Thursday 28 June 2012

A bit of Kipling country

A second trip to the mountains followed quickly on the heels of the first one. This year has been pretty good to us on the travel front, rivalling 2007, our best travel year, when we managed 7 holidays in 6 months! I think we went a little crazy that year, though :)
Anyhow, I digress. Ignorant me had always assumed that Kumaon and Garhwal were one and the same place. No reason why I should have assumed this, I never bothered to find out and I just did. Kumaon (or Kumaon mandal - it's an administrative division), occupies roughly the eastern half of Uttarakhand and comprises six of the thirteen districts in the state. The other seven are part of the Garhwal mandal. We went to the Nainital district of Kumaon, very accessible both by road and train from New Delhi. Apparently the temperature was a salubrious (relatively speaking, since Gurgaon is staying put at 43 degrees!) and sunny 33 degrees or so just the day before we landed. We were lucky to get a couple of cloudy days and some intermittent rain which led to some gorgeous weather. I cannot explain the joy of the cool breeze caressing one's face when all one has been used to for a few months is the hot loo!!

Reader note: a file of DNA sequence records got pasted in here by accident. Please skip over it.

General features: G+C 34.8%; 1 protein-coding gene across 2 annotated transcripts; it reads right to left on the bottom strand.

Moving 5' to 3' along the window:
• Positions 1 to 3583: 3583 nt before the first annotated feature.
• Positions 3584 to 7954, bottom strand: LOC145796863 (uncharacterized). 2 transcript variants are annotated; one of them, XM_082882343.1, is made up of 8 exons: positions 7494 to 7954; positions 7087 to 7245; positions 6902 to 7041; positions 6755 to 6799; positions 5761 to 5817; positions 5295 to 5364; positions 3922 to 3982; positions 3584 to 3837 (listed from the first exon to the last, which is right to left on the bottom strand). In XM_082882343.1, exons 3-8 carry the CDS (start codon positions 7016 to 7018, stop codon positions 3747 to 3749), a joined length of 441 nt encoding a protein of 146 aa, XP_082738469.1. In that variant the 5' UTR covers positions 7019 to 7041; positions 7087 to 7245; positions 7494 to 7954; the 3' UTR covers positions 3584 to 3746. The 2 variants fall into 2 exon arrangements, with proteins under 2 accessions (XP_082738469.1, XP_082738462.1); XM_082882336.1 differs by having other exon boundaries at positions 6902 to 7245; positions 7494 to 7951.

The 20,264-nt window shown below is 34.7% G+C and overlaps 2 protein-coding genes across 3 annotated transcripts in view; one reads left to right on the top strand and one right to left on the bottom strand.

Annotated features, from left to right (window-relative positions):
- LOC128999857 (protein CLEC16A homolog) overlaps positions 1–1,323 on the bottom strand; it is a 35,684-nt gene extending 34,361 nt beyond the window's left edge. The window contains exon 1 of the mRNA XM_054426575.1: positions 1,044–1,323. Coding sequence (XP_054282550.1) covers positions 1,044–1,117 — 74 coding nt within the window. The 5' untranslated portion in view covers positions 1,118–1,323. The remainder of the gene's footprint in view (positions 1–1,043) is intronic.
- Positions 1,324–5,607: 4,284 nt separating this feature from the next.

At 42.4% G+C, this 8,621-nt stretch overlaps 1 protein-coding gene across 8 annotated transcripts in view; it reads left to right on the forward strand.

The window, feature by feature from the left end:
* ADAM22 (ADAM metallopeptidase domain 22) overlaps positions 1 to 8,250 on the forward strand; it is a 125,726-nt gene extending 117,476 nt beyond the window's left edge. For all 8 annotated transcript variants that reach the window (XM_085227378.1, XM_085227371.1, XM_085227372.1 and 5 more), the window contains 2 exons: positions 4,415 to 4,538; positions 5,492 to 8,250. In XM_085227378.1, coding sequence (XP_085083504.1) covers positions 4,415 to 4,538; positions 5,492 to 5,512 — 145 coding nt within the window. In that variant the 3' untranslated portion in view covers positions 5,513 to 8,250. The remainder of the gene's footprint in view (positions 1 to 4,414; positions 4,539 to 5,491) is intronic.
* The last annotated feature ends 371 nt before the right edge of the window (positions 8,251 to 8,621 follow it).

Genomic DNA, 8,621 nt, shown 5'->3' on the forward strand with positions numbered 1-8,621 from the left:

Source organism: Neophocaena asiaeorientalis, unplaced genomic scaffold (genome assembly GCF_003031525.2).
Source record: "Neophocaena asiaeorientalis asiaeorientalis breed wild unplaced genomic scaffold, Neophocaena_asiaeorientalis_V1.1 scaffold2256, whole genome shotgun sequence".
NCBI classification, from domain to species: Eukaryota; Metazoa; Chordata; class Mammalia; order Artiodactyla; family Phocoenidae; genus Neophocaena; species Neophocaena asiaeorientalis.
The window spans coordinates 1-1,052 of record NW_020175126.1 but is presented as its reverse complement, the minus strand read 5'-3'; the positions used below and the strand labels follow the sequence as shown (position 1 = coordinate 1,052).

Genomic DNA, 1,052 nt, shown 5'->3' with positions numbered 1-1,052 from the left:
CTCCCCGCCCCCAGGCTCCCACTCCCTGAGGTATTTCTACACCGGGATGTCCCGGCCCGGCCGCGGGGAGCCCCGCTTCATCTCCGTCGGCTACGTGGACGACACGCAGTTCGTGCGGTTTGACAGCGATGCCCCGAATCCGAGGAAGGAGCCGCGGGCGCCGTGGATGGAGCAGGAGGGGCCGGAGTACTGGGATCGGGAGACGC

We stayed in Bhimtal, where our hotel was, in complete opposition to its website and tripadvisor reviews - quite a sad piece of work. My research skills has not been up to the mark this time and I was a little down and out about it  :) The only redeeming feature of the so-called resort was the terrific views it commanded of the lake, especially from our room. Bhimtal is supposed to be a place where Bhima visited and stayed during the period of the Pandavas 13-year exile. It's a quiet peaceful little town with a lovely lake at it's center.